“…Bernal, testing the tensions of triangular love (for geometry books, one of his characters wittily says) for some time now, plunges deeper into character analysis and metaphorizing. In Lumayo, Lumapit ang Umaga, the triangle was unevenly explored: the first love was sketchily drawn. Dalawang Pugad, Isang become a choice for a more stable relationship. Walang Katapusang Tag-araw was a strange reverse of characters for two women and an unusual development of love into hatred and hatred into love, where therefore the triangle was essentially illusions. Ikaw ay Akin finally sets an interlocked triangle on its bases and looks at it (from all 3 angles) squarely in the face. Except for some scenes with overdrawn energy, the viewing is intelligent entertainment. However, after an interesting beginning and development one feels the resolution is too simplified…and too calculated. Charing (Nora) is the confident, authoritative, ultra-responsible mother-figure who fits very nicely with Rex’s (Boyet) tentative character: orphan-psyched, retreating… an incomplete figure. Sandra (Vilma) outs a very colorful character: agressive, creative, lively – but underneath it all, essentially a clinging vine. They are such convincing characters, and all their needing and suffering come accross very easily from the celluloids. With just a few scenes they are rounded out. Charing and her orchids – a reflection of her care for Rex and her discerment between experiment and commitment; Rex and his parachute – a give-away of his secret longing to get away from all the givens of his life (the inherited business, cons of orphan’s loneliness even his 5-year relationship with Charing!) Sandra and her designs – creating is at once product of her character and a need (initiating a realtionship with Rex is expression of need more than any romantic feeling). When Rex, balancing the triangle, verbalizes all these into a very basic “She needs me; I need her needing me plus your caring for me,” clearly sided heavily on Sandra’s side, it is unbelievable that it should all boil down to plain need, that decisions on love could be made this easily. Questions: While one is at verbalizations, why not mention the giving side of love, appraise or even applaud it a little instead of leaving it implicit in Charing’s character – which could be, come to think of it, the key out of tanglejails of possession? Ofcourse Bernal might have been considering less subtlety in a bid for a more popular style. Granting that, one may still appreciate the five selections of environmental details that areally delineate characters and character development – a fine effort to bring setting characters and action into a unified direction – but are triangles the curret favorite in the moviemarket? If this means it is a main concern in many lives today, then…what a hell!…” – Petronila Cleto, Pelikula, Atbp (READ MORE)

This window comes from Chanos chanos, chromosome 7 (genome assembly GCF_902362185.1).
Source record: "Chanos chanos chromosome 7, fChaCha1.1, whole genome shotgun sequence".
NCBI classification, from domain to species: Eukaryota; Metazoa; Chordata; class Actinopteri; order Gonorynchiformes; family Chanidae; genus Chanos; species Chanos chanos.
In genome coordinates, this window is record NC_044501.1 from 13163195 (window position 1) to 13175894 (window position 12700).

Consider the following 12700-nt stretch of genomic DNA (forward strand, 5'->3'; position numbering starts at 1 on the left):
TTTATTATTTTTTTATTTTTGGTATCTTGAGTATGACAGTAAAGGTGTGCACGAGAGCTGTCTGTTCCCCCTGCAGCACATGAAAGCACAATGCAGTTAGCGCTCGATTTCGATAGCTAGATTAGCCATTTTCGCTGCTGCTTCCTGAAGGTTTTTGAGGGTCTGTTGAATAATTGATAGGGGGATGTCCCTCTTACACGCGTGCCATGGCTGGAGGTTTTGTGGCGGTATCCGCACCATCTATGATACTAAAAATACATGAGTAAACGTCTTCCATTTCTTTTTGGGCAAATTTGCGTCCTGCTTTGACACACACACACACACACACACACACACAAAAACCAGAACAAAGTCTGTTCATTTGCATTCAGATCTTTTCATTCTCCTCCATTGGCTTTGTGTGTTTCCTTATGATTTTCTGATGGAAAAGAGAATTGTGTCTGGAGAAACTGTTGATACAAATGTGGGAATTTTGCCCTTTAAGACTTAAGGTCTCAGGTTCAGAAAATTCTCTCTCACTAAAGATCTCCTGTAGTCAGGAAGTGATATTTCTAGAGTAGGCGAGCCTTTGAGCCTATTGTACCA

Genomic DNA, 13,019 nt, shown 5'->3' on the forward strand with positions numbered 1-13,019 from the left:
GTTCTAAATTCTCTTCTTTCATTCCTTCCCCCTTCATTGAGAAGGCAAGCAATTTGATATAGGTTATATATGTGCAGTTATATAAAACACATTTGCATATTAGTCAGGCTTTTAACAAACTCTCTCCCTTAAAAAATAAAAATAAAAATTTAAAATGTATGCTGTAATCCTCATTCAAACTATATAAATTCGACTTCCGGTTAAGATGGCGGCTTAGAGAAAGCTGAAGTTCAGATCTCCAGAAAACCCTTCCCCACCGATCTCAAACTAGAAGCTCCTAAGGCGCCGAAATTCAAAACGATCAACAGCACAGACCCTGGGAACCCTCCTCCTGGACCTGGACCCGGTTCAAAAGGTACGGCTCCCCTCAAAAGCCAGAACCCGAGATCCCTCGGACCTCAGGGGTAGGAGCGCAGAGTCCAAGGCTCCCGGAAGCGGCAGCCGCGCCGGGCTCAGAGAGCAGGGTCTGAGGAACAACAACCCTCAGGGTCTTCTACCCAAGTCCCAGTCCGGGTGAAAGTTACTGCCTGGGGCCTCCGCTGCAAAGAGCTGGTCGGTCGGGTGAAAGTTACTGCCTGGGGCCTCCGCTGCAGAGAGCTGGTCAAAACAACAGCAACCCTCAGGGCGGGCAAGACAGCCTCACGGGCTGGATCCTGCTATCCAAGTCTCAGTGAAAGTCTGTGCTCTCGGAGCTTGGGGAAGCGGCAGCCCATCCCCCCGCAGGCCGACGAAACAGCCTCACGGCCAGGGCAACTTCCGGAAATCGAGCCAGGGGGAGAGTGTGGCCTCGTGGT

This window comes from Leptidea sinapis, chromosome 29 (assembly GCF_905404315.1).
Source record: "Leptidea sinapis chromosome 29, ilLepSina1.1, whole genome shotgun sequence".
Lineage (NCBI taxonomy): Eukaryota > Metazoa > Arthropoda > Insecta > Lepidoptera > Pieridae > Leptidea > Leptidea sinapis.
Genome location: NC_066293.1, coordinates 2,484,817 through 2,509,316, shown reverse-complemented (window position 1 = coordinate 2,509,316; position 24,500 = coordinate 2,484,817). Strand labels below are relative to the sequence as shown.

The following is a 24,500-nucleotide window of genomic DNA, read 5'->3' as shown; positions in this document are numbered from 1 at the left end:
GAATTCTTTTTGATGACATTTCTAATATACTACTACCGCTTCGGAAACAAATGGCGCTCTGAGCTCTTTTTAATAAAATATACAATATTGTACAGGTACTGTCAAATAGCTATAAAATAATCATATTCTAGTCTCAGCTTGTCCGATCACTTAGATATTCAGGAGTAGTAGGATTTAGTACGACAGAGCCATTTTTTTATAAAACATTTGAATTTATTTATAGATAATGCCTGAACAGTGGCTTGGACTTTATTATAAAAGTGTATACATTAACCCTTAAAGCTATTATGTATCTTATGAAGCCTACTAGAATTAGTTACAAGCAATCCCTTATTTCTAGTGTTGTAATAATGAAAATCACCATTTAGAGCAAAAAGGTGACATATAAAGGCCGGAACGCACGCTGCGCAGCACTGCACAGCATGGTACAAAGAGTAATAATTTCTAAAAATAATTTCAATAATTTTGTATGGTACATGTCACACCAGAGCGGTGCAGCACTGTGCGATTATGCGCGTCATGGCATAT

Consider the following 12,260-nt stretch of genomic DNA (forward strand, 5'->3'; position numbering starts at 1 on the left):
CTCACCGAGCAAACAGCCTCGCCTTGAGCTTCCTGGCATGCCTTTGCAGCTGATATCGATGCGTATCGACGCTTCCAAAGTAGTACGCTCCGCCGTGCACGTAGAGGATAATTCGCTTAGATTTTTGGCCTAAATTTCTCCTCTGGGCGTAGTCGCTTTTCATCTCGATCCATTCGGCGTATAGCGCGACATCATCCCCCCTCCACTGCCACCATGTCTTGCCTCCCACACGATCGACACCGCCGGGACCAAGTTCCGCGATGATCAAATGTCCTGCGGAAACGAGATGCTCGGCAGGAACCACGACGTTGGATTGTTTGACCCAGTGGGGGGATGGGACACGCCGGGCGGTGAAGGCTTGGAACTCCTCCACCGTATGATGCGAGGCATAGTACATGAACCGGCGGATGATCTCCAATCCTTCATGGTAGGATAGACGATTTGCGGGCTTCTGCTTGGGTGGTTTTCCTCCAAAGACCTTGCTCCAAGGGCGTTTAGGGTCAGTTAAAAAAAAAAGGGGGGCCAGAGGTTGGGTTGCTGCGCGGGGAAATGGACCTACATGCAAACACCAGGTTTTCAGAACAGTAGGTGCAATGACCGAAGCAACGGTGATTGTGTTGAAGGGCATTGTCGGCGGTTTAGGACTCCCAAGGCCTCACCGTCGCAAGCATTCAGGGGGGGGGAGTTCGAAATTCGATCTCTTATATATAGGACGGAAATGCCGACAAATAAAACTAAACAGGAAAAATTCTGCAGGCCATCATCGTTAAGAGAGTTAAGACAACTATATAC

“…Unlike other superstar team-ups that fail to exploit the golden opportunity of pulling in sure audiences to watch a serious work, Bernal’s greatest achievement lies not so much in putting his three big stars together but in making use of them to lure their fans and followers intos eeing a mature, sensible film. And his cast serves Bernal very well. In the hands of a capable director, Christopher de Leon proves that his forgettable appearance in such odious films as “Topo-Topo Barega” and “Disco Fever” are mere lapses in judgment that do not entirely discredit his craft. He also shows enough gallantry by not getting into the way of his leading ladies, whose roles are undoubtedly more demanding than his. As the uptight Sandra, Vilma Santos has the script’s choicest, wittiest lines. She makes the most of them and succeeds in giving a fairly accurate portrait of an emotionally insecure young woman. And when she tells Rex: “sabi nila liberated ako, front lang. Kalog daw, front din. Alam mo namang kulang-kulang ako. Pag wala ka, magkakalat ako. Para akong manok, takbo ng takbo wala namang ulo.” She likewise handles her final breakdown exceedingly well. Nora has less lines but she nevertheless manages to conveys her emotions very effectively. In that family reunion-party which is so engrossed in gossip and banter, she remains so detached, speaking nary a word — a triumph for both Bernal and her. The hurt in her eyes continues to build up until that disrupted dinner scene where she rushes to her room and, unable to contain herself, finally cries. The most stable of the three, you could really believe her when she tells Rex: “Galit ako sa ‘king sarili, dahil sinasaktan mo na ako nang todo-todo pero lalo ka namang napapamahal sa akin.” The film is greatly enhanced by Jose Carreon’s vibrant script, Mel Chionglo’s superb production design, the Vanishing Tribe’s fine musical score, and Augusto Salvador’s brisk editing (few scenes last longer than a couple of minutes). But the lion’s share of credit goes to Bernal. I particularly like his splendid use of meaningful pauses and oppressive silences, as in Sandra and Tere’s accidental first meeting at Rex’s house, Sandra’s soundless dinner with her father that leads to her breakdown, and the long, quiet ending scene where Sandra and Tere never say a word and yet succeed in finally communicating with each other. Our viewers are discomfited by this exhausting process, what with the underdeveloped tastes of our mass audience perpetuated by irresponsible irectors. But one fervently hopes for Bernal, who apparently believes he owes the audience his best even if they are more likely to love his third best more, that they would get the film’s message and, perhaps, even accept and like it.” – Mario E. Bautista, Philippine Daily Express, 1978 (READ MORE)